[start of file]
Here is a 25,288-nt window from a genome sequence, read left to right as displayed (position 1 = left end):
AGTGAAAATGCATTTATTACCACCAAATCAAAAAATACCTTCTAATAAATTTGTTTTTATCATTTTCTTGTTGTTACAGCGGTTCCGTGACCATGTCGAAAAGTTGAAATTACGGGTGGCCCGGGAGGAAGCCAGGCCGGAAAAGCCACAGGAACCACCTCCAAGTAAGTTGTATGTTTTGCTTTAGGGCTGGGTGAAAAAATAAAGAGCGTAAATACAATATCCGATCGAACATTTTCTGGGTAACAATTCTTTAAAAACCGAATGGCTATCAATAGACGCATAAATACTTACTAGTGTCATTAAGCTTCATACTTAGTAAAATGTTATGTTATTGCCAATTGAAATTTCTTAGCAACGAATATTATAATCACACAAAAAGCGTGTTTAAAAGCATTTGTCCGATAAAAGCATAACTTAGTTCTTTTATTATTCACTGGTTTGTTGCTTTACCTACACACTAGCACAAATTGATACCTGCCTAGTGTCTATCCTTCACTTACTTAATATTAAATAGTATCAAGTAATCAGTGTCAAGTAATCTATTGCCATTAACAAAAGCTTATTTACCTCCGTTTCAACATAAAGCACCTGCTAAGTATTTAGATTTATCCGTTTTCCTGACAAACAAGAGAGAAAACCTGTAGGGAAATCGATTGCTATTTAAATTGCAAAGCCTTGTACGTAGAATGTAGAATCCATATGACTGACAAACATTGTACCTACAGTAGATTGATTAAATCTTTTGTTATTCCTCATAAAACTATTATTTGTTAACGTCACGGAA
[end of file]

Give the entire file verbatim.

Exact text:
Here is a 25,288-nt window from a genome sequence, read left to right as displayed (position 1 = left end):
AGTGAAAATGCATTTATTACCACCAAATCAAAAAATACCTTCTAATAAATTTGTTTTTATCATTTTCTTGTTGTTACAGCGGTTCCGTGACCATGTCGAAAAGTTGAAATTACGGGTGGCCCGGGAGGAAGCCAGGCCGGAAAAGCCACAGGAACCACCTCCAAGTAAGTTGTATGTTTTGCTTTAGGGCTGGGTGAAAAAATAAAGAGCGTAAATACAATATCCGATCGAACATTTTCTGGGTAACAATTCTTTAAAAACCGAATGGCTATCAATAGACGCATAAATACTTACTAGTGTCATTAAGCTTCATACTTAGTAAAATGTTATGTTATTGCCAATTGAAATTTCTTAGCAACGAATATTATAATCACACAAAAAGCGTGTTTAAAAGCATTTGTCCGATAAAAGCATAACTTAGTTCTTTTATTATTCACTGGTTTGTTGCTTTACCTACACACTAGCACAAATTGATACCTGCCTAGTGTCTATCCTTCACTTACTTAATATTAAATAGTATCAAGTAATCAGTGTCAAGTAATCTATTGCCATTAACAAAAGCTTATTTACCTCCGTTTCAACATAAAGCACCTGCTAAGTATTTAGATTTATCCGTTTTCCTGACAAACAAGAGAGAAAACCTGTAGGGAAATCGATTGCTATTTAAATTGCAAAGCCTTGTACGTAGAATGTAGAATCCATATGACTGACAAACATTGTACCTACAGTAGATTGATTAAATCTTTTGTTATTCCTCATAAAACTATTATTTGTTAACGTCACGGAA